Updated: February 22, 2021 06:28 PM
Created: February 22, 2021 04:39 PM
ROCHESTER, N.Y. (WHEC) — What impact did COVID and hybrid learning had on the choices parents made?
News10NBC went through the state's data and we found the virus and remote learning played a role in driving thousands of families away from their public school.
The private choice
It's pick up time at St. Joseph's Catholic school in Penfield.
Jane Huntley gets her daughter and son after another full day of school in a classroom. Quinn is in fourth grade. Brady is in first grade.
In the summer, after public schools unveiled hybrid plans, the Huntleys took Quinn out of Fairport schools and enrolled her with Brady at St. Joe's.
"It's not anything to do at all with the public school other than they couldn't accommodate a five-day-a-week program and that's all the difference in the world for us right now," Garrett Huntley said at the family's kitchen table in Perinton.
Based on data from the New York State Education Department released in late January, the enrollment decline in Fairport schools this year was 214 students.
The homeschool choice
"Let me get down to them, they're down stairs," Jennifer Regan said as she walked through her home in Brighton while we were on a Zoom call.
This is where she chose to homeschool her children. Her son is Owen.
Regan turned her phone towards her daughter.
"And then Zoe is over here," she said.
"Hi!" Zoe said waving to the camera.
Regan says she pulled her children from public school out of fear of COVID and Brighton's hybrid model. She remembers what it was like last spring.
"You could just see it negatively affecting them," Regan said. "I would say by August we knew we didn't want to send them back into a public building with a bunch of children and students. We were a little too worried about that."
The data from NYSED shows Brighton's enrollment decrease this year is 147.
Of the 18 school districts in Monroe County, 11 lost more than 130 students.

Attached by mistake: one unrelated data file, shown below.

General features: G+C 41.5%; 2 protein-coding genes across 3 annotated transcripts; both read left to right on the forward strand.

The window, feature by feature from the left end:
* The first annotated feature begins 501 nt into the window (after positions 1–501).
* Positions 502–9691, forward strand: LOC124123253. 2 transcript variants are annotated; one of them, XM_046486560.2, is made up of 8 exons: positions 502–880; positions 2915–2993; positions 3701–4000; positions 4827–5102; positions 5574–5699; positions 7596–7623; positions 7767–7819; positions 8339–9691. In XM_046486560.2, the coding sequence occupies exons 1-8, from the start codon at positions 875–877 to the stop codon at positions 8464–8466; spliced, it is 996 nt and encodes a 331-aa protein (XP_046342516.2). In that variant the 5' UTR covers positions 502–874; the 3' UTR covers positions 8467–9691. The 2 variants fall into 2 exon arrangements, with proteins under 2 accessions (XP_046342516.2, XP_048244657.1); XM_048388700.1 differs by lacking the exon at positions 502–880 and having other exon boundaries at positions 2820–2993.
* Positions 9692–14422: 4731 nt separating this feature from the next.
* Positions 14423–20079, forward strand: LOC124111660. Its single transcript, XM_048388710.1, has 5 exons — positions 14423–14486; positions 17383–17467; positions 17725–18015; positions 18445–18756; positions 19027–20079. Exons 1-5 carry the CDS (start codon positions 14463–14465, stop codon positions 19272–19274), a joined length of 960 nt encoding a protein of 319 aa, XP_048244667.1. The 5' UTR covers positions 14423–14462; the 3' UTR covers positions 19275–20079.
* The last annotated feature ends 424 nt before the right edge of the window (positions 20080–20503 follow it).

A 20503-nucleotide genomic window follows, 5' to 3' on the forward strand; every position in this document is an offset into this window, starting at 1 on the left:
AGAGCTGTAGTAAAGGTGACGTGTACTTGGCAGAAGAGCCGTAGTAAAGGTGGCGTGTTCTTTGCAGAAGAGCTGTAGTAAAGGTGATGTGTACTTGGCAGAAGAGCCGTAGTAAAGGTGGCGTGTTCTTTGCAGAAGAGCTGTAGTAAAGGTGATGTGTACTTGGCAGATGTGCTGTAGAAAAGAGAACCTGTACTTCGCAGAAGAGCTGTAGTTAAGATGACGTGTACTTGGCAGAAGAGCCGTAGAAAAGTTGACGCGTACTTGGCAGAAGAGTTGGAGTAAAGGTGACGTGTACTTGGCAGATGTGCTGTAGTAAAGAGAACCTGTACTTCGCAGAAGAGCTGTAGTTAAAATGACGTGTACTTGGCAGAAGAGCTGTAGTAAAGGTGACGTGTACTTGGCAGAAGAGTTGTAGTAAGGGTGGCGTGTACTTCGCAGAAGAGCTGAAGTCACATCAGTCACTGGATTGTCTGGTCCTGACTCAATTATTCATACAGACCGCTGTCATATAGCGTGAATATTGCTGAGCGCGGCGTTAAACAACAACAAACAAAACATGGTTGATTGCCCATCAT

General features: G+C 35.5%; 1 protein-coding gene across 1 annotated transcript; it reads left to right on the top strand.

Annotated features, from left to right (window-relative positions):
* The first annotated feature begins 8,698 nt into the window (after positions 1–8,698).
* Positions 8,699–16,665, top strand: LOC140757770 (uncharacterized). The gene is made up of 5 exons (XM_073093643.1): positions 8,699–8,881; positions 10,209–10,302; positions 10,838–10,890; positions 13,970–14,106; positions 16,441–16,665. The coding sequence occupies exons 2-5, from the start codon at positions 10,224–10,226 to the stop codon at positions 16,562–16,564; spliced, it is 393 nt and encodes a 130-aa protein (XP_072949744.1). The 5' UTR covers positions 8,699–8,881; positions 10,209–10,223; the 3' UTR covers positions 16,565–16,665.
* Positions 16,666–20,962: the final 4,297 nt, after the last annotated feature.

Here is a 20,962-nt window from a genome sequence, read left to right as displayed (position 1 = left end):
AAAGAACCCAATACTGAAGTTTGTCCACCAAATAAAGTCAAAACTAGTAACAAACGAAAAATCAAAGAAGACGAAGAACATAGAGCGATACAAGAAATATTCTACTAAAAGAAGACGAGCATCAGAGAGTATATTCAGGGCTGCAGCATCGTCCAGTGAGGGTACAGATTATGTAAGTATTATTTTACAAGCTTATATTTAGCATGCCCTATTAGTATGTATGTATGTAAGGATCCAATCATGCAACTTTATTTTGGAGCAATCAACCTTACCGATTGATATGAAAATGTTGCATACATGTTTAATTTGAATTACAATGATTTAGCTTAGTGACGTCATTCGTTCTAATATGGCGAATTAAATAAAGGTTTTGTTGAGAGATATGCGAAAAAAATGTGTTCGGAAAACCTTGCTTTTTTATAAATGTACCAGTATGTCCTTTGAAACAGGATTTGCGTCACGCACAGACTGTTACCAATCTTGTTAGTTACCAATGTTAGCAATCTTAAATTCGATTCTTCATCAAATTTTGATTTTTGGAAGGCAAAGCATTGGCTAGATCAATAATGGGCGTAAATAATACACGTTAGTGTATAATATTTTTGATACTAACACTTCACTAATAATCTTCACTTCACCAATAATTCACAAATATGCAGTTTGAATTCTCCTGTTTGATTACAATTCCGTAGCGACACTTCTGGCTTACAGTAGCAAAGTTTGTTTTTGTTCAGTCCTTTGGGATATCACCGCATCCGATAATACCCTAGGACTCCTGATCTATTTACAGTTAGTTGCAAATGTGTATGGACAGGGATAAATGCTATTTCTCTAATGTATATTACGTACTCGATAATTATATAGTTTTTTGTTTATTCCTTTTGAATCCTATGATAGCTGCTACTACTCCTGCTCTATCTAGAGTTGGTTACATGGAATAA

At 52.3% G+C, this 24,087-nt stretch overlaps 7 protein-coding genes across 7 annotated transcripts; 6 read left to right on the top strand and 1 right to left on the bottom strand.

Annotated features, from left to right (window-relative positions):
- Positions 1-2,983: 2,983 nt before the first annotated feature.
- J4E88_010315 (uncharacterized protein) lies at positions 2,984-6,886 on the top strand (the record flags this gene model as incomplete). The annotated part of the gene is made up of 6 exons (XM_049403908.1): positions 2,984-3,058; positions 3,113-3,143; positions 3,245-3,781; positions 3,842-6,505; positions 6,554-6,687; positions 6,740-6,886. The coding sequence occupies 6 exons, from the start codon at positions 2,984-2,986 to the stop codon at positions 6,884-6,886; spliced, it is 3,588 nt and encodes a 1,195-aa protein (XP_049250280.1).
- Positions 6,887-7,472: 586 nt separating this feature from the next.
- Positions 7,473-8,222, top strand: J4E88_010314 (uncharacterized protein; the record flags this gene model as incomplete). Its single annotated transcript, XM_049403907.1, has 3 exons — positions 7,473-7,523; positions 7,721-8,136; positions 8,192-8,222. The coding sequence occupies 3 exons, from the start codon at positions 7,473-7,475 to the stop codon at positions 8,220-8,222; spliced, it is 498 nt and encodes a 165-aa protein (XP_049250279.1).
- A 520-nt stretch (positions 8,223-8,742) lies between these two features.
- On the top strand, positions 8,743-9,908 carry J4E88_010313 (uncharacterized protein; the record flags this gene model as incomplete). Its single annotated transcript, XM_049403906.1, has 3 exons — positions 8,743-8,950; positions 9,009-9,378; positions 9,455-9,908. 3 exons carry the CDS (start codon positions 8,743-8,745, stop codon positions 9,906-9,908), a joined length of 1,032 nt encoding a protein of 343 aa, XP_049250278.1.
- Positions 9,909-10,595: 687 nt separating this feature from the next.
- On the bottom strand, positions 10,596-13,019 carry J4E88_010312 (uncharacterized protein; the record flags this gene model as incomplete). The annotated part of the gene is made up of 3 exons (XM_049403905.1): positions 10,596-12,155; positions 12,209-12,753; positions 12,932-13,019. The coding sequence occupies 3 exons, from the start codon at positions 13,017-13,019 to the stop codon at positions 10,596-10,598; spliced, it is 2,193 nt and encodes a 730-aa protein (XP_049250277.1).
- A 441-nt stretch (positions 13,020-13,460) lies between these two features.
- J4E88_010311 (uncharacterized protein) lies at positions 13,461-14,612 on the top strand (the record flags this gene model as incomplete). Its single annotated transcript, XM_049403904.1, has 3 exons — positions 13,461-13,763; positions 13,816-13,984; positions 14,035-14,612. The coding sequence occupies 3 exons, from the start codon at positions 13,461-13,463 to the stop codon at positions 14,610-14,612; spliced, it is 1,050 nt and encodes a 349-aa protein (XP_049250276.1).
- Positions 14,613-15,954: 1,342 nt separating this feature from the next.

The total decline in enrollment in public schools in the county is 5,098.
Click here to find the enrollment in your school in the 2019-20 school year.
Click here to find the enrollment in your school in the 2020-21 school year.
The year before COVID and remote learning, the enrollment decline in public schools in Monroe County was 1,093. The average enrollment decline per year over the last four years was 660.
No district was hit harder than the Rochester City School District which was 100% remote until February.
NYSED data shows RCSD saw an enrollment loss of 2,648 students.
That's 9% of the student body.
"It was a real struggle for our kids," Katie Stubbe said.
Stubbe moved her children out of their city school to St. Ambrose Academy in Irondequoit. The decision came down to remote learning and what they experienced last spring.
"It just wasn't a good situation with the relationships with each other and it was negative for our kids' emotional and mental well-being," she said.
Brean: "Are you concerned about this drop in enrollment?"
Kathy Graupman, Greece School Superintendent: "So this year has been a unique year. I'm not really worried about that because when I look at enrollment this year, out kindergarten numbers are extremely low."
Kathy Graupman is the superintendent in Greece and, as the chair of the county's school superintendents council, she speaks on school issues that affect every district like this one.
She says enrollment is down because families delayed kindergarten, went to private school or homeschooled.
Brean: "Would you agree though, that the decrease we saw this year as compared to other years is a sign that parents just aren't happy with the hybrid-remote model?"
Kathy Graupman: "Well I think it's a sign of families struggling to figure out how to manage their life. All of us have struggled around the pandemic around how do you navigate child care for two days a week or three days a week within this hybrid model."
Brean: "Are you worried that the children won't come back who left this year?"
Kathy Graupman: "I think most families want to be back. I think most people want their kids in school and given the choice, if they feel like it's a safe place and secure with that, I think they will want their kids and send their kids back."
That's the question — Do the students come back?
In Fairport, the Huntleys say they're out.
"Without a doubt, it's one of the best decisions we've made," Jane Huntley said.
In Brighton, Jennifer Regan wants to return.
"If medically we get the vaccine and the numbers are really great we do want to send them back to school," she said. "We would like them to have the public school experience."
I'm working on homeschooling data. The Greater Rochester Homeschool Facebook group doubled this year.
St. Joe's enrollment is up 30%.
Harley School's enrollment is up.
Watch the video in the player below to meet a family that chose Harley over remote learning.
The financial impact
We wondered about the financial impact of losing students. If schools lose students, do they lose money?
It's possible they could lose some transportation and building money if they weren't used.
But there's a law in New York that protects the major state money called foundation aid. The schools call it "save harmless."
It says if schools lose students, they don't lose foundation aid.
Watch the video in the player below to get an explanation from Brian Cechnicki, executive director of the Association of School Business Officials.
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